Prove your humanity

NOTE: This story was originally published on September 22, 2017

With reporting by Paige Walter

It would be an understatement to say that Ryan Utz is not a fan of Japanese barberry.

Utz is a professor at Chatham University’s Falk School of Sustainability, and as we walk through some damp, forested land on the property of their Eden Hall campus, north of Pittsburgh, he can hardly contain himself.

“This is what we call barberry hell,” he says, laughing a little, but not because he thinks it’s funny. It’s more like disbelief. “That’s going to be all that you see.”

Utz has some other choice words for the thorny, shoulder-high shrubs we see all along the tree line; he calls them insidious and alarming. That’s because of what’s just beyond the wall of barberry.

“We have a nice population of mature oaks, cherries and red maples here,” Utz says. “But based on our research, everywhere you see barberry, which as you can see right now is pretty much everywhere, there are no young trees underneath it.”

LISTEN: “Please Don’t Buy Japanese Barberry. Forests Will Thank You.”

Last year Utz and some of his students did a survey of trees here on campus. They noticed that even a small patch of Japanese barberry seems to inhibit new generations of native trees.

“Barberry grows very thick and very dense, and because of that can limit a lot of the resource of sunlight,” says Art Link, a graduate student at Chatham.

But barberry doesn’t mind the shade. And unlike native saplings, it’s not popular with deer grazing in woodlands. Link has set up a number of study plots on campus, looking for some other answers for why barberry is muscling out native trees.


Ryan Utz at one of the survey sites on the property of Chatham Hall’s Eden Hall campus. Photo: Paige Walter

Japanese barberry was introduced from Asia in the late 1800s as an ornamental. It was used to create a natural barrier in fields, and many still favor it for front lawns and gardens because it has pretty, spoon-shaped red leaves, and colorful berries. Growing in the forest, Japanese barberry loses its rosy hue, and spreads easily. Plentiful seeds from the berries are dropped onto the forest floor, or spread by birds. Weedy stems of barberry also can root themselves into the ground, starting new plants.

So just how big a problem is barberry in Pennsylvania’s forests?

“It’s quite a large problem, actually,” says Kelly Sitch, an ecologist with the Pennsylvania Bureau of Forestry.

Sitch says the health of any ecosystem depends on the diversity of species that live there. Japanese barberry and other invasives upset that balance. And its berries aren’t really nutritious for wildlife, the way that junk food isn’t ideal for people.

Barberry also makes a home for mice, and by extension, the deer ticks they host. Those are the black-legged ticks that carry Lyme disease.

“In areas where barberry remains uncontrolled, research has found that the incidence of ticks per acre that are infected with Lyme disease is actually much higher than in areas where it’s being controlled or where it’s not present in forests,” Sitch says.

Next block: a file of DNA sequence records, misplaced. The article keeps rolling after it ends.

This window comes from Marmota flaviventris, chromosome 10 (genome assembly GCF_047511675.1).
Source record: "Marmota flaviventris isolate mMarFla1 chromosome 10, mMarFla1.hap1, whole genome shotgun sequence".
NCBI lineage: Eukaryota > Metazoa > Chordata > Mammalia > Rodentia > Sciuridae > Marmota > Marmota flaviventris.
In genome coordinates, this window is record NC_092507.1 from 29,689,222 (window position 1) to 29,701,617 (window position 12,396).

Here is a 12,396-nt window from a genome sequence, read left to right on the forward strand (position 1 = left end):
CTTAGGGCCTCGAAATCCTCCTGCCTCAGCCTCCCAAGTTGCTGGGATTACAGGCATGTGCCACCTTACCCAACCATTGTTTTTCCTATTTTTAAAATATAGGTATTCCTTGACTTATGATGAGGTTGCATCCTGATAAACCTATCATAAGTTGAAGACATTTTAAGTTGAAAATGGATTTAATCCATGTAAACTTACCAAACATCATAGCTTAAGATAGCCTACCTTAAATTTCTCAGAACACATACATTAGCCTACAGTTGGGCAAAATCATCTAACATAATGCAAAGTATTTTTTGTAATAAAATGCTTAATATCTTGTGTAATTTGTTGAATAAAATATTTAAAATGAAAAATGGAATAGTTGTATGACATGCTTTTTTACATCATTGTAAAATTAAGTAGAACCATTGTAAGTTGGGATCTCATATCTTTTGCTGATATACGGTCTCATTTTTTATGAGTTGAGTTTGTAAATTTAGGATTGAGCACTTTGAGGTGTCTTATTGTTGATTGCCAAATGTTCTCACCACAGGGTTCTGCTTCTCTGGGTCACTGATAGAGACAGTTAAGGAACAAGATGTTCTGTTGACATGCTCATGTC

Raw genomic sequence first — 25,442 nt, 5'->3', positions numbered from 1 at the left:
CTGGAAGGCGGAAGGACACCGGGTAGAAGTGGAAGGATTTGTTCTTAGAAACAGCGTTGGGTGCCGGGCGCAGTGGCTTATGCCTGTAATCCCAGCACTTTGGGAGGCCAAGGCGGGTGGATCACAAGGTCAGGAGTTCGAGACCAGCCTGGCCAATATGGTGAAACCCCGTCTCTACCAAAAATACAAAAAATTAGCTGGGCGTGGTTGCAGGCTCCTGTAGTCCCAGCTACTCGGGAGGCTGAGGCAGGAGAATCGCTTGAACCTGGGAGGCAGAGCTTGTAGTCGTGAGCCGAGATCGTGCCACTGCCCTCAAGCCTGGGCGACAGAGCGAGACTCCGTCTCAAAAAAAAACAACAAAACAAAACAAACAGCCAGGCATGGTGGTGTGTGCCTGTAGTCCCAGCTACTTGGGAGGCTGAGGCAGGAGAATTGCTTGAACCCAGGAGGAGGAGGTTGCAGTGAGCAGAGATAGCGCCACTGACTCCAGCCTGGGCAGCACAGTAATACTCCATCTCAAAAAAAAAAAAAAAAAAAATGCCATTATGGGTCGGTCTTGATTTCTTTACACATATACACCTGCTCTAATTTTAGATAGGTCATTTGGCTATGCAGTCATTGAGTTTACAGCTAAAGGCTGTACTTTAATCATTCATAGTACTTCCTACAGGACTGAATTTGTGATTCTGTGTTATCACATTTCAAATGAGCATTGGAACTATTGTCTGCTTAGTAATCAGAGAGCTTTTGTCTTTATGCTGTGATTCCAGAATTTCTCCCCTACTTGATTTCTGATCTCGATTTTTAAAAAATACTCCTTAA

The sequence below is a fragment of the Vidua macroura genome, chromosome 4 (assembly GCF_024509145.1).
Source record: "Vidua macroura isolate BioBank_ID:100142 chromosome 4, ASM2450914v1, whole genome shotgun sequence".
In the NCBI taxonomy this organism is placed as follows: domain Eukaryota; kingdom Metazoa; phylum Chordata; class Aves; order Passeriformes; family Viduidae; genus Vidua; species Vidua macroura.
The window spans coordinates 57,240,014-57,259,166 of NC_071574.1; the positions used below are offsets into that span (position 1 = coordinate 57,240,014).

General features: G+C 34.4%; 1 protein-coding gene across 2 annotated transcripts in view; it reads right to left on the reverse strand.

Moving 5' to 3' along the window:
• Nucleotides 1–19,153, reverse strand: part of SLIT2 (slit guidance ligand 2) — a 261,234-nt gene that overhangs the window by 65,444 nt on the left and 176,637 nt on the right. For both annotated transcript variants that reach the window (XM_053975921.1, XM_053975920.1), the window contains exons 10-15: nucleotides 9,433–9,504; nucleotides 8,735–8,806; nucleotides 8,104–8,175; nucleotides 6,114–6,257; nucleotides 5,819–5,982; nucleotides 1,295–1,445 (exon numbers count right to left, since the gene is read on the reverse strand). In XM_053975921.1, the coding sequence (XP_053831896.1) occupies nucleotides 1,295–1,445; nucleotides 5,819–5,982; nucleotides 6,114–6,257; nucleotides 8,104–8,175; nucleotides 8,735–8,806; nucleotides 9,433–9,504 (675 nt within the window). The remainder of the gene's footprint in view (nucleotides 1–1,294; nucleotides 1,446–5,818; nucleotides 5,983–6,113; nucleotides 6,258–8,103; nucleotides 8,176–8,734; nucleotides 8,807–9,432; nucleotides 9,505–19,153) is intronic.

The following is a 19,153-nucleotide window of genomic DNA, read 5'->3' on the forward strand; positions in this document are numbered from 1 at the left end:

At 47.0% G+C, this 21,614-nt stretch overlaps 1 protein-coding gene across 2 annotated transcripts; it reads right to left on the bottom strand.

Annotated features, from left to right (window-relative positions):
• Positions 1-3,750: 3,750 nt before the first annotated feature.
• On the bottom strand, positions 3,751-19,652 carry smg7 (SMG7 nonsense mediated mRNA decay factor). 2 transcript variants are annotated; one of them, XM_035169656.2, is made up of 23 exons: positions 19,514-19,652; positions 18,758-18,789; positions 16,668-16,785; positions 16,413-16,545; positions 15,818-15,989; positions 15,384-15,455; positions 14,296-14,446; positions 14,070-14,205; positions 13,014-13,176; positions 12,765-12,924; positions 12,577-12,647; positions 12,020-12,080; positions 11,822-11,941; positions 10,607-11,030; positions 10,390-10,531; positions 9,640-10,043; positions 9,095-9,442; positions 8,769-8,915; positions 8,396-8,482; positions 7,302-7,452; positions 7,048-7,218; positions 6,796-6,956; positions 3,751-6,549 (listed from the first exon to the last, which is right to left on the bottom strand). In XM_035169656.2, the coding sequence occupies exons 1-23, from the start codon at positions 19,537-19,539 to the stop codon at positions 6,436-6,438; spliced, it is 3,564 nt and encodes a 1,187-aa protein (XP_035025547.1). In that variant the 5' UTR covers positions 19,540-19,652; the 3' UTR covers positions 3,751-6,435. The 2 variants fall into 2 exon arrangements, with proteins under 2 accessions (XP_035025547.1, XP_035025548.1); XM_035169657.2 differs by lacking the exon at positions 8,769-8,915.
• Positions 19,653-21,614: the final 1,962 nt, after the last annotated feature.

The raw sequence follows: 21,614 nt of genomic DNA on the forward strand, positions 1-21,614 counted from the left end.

Art Link torches barberry to try to kill it. This has to be done twice because the barberry often grows back. Photo: Paige Walter

Sitch says each year the state’s foresters and biologists prioritize removal of invasives. Depending on the particular piece of land, sometimes barberry makes it to the top of the list. But it’s been on the landscape so long, and is so well established in certain areas, that often other invasives are a bigger priority. For example, wavyleaf basketgrass is a new invasive in Pennsylvania which spreads quickly. There’s a greater chance that the grass could be eradicated if stopping its spread is a priority.

But Sitch says that doesn’t mean he and others aren’t worried about Japanese barberry. It’s not easy to control or remove. Young barberry plants can be pulled out easily, by hand. More established Japanese barberry plants can be removed mechanically, if that doesn’t disturb the soil too much, or scatter seeds. In some situations herbicides are applied.

At Chatham University, Ryan Utz and his students slice the plants with hedge trimmers, almost down to the level of the dirt, so that the curiously yellow inner stems of the barberry are showing. Then if it’s not too dry in the wooded area where the barberry are growing, the stems are burned for a short period of time with a torch. This has to be done twice because the barberry often grows back.

But Kelly Sitch and Ryan Utz agree when it comes to the best way to keep Japanese barberry out of Pennsylvania’s forests.

“Please, don’t buy barberry,” Utz says.

Though it’s been banned in a some states, many nurseries and big box stores still sell Japanese barberry for landscaping in Pennsylvania. Utz says there are other, non-invasive species of barberry available, and he’s a lot less prickly about those.


Photo (top): Japanese barberry was introduced from Asia in the late 1800s and is favored for its spoon-shaped leaves and colorful berries. Credit: Paige Walter